10. #10
    GBO Member Dave Jones's Avatar
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    The rod and reel you have is perfect for chuckin steel but if you are fishing the Maitland you will be donating a lot of lures to the bottom.
    Go to the dollar store and pick up some blue and silver and green and silver spoons (little cleo knock offs).
    Make sure to replace the hooks with good ones though.

  11. #11
    No reason you cant successfully float fish with that set up, as long as your setting up correctly ei. floats and shot placement, you wont have much more trouble then the guys using pins

    Just don't let out more line then needed or you'll have a hard time getting the hook set on longer drifts.

    Bottom bouncing can be as simple as hook-line-weight....then wait

    This is the basic set up i use when bouncing for bows, your description sounded pretty close to this pic...
    HERE

    And if your going to buy the cheapo dollar store lure definitely change the hooks like Dave J mentioned....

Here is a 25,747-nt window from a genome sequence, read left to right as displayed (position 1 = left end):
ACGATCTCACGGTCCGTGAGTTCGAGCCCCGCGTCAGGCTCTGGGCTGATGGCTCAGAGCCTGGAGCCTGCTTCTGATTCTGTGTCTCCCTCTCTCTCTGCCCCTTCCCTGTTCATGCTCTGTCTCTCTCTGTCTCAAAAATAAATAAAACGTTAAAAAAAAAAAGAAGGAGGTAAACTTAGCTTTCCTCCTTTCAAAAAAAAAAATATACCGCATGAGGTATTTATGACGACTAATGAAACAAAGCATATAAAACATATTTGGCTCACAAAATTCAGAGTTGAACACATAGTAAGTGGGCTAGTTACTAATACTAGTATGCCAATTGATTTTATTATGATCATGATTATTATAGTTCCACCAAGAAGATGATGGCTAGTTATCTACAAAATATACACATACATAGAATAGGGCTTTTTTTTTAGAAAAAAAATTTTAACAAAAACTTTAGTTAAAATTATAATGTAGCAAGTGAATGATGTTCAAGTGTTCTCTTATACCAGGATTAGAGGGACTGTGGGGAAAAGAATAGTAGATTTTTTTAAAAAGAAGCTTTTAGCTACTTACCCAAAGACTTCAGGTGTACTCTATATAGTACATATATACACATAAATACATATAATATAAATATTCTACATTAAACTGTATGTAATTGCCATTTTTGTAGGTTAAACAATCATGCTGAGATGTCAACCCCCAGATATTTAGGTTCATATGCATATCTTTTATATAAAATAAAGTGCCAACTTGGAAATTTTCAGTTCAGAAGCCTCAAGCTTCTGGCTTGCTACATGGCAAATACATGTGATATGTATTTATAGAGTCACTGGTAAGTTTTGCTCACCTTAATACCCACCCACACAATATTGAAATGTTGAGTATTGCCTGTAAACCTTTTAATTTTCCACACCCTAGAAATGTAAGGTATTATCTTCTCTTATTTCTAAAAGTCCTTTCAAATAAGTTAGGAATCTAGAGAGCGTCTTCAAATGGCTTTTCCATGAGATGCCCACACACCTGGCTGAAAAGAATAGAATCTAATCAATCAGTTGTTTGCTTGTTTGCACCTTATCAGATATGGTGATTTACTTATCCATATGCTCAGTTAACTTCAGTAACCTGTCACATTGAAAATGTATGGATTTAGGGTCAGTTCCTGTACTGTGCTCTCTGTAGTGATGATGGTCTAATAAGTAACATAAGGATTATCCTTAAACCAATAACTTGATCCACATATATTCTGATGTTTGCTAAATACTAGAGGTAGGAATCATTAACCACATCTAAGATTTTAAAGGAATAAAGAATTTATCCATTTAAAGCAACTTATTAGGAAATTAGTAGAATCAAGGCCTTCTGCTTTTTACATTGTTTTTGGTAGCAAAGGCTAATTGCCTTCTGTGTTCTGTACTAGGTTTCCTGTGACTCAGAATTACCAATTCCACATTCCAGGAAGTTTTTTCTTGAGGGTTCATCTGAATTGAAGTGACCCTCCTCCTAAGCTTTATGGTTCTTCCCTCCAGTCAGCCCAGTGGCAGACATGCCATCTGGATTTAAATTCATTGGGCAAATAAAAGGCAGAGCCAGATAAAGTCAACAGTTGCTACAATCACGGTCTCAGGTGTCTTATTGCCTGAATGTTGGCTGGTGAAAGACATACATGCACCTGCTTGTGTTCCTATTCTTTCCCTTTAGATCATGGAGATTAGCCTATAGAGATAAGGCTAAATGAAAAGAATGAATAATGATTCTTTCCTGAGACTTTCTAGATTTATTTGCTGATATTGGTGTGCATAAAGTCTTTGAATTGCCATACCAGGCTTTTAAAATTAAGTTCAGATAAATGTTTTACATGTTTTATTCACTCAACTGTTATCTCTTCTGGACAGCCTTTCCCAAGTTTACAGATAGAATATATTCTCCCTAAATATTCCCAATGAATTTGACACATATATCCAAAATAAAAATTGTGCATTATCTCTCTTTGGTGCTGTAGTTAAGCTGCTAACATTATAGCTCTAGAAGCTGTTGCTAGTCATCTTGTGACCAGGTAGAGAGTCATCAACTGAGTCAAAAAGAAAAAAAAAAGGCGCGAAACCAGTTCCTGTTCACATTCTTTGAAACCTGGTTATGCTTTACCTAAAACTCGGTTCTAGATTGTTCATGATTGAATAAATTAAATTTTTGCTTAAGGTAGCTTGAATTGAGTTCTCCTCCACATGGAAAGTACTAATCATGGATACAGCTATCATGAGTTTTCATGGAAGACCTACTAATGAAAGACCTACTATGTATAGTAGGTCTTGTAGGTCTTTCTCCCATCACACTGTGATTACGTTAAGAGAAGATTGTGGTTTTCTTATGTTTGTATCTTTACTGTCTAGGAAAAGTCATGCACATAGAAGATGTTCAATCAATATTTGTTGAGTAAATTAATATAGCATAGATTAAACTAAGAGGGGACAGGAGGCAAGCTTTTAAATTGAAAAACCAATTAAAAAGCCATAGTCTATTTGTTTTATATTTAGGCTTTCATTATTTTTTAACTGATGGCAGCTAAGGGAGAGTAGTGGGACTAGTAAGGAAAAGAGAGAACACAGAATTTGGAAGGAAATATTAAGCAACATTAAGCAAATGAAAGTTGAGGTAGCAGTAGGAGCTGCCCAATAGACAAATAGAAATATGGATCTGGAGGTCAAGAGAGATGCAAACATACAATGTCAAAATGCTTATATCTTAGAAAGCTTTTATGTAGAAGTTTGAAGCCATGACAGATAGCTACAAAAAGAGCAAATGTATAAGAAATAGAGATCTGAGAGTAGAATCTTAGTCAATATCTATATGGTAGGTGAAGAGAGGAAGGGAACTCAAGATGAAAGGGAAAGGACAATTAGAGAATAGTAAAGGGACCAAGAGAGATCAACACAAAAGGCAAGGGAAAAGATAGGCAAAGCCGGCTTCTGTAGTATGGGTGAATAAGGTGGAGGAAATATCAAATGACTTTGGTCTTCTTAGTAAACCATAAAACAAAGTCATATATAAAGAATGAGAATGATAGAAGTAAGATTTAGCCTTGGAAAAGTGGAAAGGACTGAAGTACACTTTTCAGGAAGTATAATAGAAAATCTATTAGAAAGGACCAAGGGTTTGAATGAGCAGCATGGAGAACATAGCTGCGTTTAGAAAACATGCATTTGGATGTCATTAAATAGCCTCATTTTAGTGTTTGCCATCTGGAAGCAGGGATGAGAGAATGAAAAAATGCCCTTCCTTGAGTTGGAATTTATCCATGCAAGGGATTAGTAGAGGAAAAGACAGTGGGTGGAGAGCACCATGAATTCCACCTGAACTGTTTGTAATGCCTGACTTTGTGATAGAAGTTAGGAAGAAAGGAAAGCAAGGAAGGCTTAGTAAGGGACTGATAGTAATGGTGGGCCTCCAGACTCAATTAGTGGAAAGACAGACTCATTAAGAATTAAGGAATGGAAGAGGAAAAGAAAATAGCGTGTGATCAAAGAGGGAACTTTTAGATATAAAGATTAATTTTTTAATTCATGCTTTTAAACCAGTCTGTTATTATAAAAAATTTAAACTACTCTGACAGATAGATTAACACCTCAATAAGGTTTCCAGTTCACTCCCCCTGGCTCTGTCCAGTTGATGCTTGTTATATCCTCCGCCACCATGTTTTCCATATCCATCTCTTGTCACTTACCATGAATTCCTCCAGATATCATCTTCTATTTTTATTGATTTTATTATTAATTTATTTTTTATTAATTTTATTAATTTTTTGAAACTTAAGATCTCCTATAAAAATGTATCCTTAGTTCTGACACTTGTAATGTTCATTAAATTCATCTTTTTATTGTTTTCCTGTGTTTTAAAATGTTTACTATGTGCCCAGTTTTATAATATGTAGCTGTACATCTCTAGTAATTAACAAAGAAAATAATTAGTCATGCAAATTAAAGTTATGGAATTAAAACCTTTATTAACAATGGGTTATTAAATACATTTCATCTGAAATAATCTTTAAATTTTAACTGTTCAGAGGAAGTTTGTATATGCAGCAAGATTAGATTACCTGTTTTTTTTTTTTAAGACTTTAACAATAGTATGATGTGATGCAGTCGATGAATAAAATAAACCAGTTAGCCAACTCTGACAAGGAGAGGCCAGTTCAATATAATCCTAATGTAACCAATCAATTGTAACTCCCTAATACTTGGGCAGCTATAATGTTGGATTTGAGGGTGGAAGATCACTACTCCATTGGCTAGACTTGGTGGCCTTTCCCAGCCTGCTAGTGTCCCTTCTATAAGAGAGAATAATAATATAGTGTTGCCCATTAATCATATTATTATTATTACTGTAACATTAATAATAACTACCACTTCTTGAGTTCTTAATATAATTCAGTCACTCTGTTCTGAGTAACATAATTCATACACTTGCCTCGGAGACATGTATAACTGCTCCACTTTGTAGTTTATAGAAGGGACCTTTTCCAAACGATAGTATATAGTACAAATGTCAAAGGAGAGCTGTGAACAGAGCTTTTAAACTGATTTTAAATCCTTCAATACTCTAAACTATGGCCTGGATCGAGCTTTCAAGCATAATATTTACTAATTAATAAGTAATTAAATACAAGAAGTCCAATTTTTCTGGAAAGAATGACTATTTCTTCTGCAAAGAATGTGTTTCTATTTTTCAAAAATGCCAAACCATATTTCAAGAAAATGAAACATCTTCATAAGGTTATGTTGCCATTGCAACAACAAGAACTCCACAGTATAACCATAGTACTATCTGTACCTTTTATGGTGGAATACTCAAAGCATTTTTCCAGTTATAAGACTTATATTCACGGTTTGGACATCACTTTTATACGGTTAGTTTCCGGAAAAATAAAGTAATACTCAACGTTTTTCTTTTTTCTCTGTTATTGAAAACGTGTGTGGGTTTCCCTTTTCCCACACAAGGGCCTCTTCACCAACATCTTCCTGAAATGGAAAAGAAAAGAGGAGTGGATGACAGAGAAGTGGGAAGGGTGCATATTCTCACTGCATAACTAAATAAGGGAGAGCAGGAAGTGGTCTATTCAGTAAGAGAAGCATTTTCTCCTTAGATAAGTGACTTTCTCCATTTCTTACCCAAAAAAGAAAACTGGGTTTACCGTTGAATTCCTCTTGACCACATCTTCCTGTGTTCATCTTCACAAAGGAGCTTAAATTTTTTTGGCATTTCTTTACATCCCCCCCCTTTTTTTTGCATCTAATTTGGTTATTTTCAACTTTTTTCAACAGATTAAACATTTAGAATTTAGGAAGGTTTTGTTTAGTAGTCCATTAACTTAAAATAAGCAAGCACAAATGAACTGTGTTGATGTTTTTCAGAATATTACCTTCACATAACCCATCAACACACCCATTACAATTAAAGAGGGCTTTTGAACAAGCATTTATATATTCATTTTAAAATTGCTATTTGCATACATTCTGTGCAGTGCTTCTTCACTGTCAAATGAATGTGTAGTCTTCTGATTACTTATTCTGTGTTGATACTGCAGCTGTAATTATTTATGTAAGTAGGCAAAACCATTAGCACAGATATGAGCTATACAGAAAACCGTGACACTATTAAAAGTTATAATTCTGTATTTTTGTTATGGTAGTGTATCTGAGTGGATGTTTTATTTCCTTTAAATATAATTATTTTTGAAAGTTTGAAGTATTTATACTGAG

You can ask him why that's so important if you want

  12. #12
    you can't float fish with a spinning reel, you can't keep the line tight enough. You might catch the odd one but you'll loose way more and just get frustrated.

  13. #13
    GBO Member Josh Roelofsen's Avatar
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    Originally posted by chadwerth
    you can't float fish with a spinning reel, you can't keep the line tight enough. You might catch the odd one but you'll loose way more and just get frustrated.
    ??? There's lots of very successful float fishermen out there that still use spinning gear.

    Josh

  14. #14
    GBO Member Jim McCarthy's Avatar
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    Yes there is........i Like using both......all depends on my mood.........Jim

  15. #15
    GBO Member Josh Roelofsen's Avatar
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    Not to mention if your gonna be tossing plugs and spinners as well as floating during the course of a day your are best off with either spinning or casting gear.

    Josh